Congress Quite Literally Talks Like a Bunch of 15-Year-OldsS

Congress's terrible approval ratings have finally been explained — turns out, America's elected representatives are so fucking irritating because they talk at roughly the level of sophomores in high school, which means they can't possibly be legislating at anything higher than a 7th grade level. We've put mental teenagers in charge of one of the most powerful countries in the world.

The Sunlight Foundation made the grim announcement this morning, when they released the results of their annual analysis of Congressional floor speech patterns. We can now count on our elected officials to debate each other with the same sort of verbal flair and sophistication one could expect from a pontificating high school sophomore. No wonder Chuck Grassley keeps dropping Justin Bieber references during floor debates, and why the last filibuster eventually devolved into Senate Republicans looking at each other and singing "Call Me Maybe" while Majority Leader Harry Reid tried, unsuccessfully, to drown them out by saying "Ok, you guys, that would have been cool, like, three months ago! God. According to the study,

Today's Congress speaks at about a 10.6 grade level, down from 11.5 in 2005. By comparison, the U.S. Constitution is written at a 17.8 grade level, the Federalist Papers at a 17.1 grade level, and the Declaration of Independence at a 15.1 grade level. The Gettysburg Address comes in at an 11.2 grade level and Martin Luther King's "I Have a Dream" speech is at a 9.4 grade level. Most major newspapers are written at between an 11th and 14th grade level.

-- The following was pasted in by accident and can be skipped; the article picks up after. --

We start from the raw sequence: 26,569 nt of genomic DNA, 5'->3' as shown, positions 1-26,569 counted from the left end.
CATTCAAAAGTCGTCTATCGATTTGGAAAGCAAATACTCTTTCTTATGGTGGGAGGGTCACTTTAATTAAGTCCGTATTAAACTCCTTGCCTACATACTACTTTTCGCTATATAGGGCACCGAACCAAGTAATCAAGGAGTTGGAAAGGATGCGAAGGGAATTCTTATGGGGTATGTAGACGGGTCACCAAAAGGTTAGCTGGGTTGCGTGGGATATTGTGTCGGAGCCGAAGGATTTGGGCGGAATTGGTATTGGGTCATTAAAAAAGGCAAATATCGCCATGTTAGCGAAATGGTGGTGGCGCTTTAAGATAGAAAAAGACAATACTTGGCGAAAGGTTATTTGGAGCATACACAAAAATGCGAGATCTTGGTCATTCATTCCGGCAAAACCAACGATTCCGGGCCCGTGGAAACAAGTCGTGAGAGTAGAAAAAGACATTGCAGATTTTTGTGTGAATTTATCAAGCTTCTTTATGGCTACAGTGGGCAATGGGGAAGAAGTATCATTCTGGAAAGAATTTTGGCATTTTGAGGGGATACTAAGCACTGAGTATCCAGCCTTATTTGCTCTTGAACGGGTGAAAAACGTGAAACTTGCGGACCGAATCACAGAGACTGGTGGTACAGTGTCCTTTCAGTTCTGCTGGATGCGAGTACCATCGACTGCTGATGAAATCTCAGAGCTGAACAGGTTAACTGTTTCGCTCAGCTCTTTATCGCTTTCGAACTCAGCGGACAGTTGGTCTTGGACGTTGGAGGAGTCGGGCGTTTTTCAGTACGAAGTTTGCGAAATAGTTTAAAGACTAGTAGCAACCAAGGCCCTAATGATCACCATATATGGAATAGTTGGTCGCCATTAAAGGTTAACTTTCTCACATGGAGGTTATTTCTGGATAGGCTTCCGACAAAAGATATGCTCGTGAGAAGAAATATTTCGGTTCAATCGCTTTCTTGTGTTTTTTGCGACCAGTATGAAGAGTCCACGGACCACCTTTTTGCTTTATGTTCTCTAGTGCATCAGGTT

Smug coastal liberal elites can smile satisfactorily when they hear what's next: blame for the drop in urbanity lies nearly squarely on the shoulders of the Tea Partiers elected by the American flag pants-wearing sign-mispellers that keep crashing conservative candidates' town hall meetings to ask whether Barack Obama is Satan, or just a Kenyan, and how, if elected, the candidate will help make sure Obama is deported to Hell. Or, as a spokesman from the Sunlight foundation put it,

Particularly among the newest members of Congress, as you move out from the center and toward either end of the political spectrum, the grade level goes down, and that pattern is particularly pronounced on the right.

Translation: it's the Tea Party's fault. Apparently, since demonstrated verbal proficiency is a sign of being an elite snob with a New York City attitude and a San Francisco social agenda, politicians appealing to this country's far right shy away from complicated sentence structure — complicated sentence structure is for communists and homosexuals. The members of Congress with the lowest demonstrated verbal "grade level" were all Republican men, and all but two were in their first term office. The bottom five— John Mulvaney of South Carolina, Rob Woodall of Georgia, Rand Paul of Kentucky, Sean Duffy of Wisconsin, and Tim Griffin of Arkansas — are all freshmen who speak at an 8th grade level or less.

Analysts think that the drop in grade level isn't necessarily reflective of the intelligence of the lawmakers themselves, but rather of the changing nature of media. Rather than speaking to convince each other of their argument, floor speeches have become political theater made for YouTube clips to be posted on Facebook walls of the same morons who think that contraception coverage is the same thing as mandatory abortions.

Of course, the congressmen with the lowest scores are trying to spin this like it's a good thing. Rob Woodard of Georgia told NPR, "My mother will probably be embarrassed to hear this news, but I'm glad to know I'm not obfuscating our challenges with words that are too complicated."

And with his use of the fancy word "obfuscating," Woodard just sealed his fate as a one-term Congressman.

[NPR]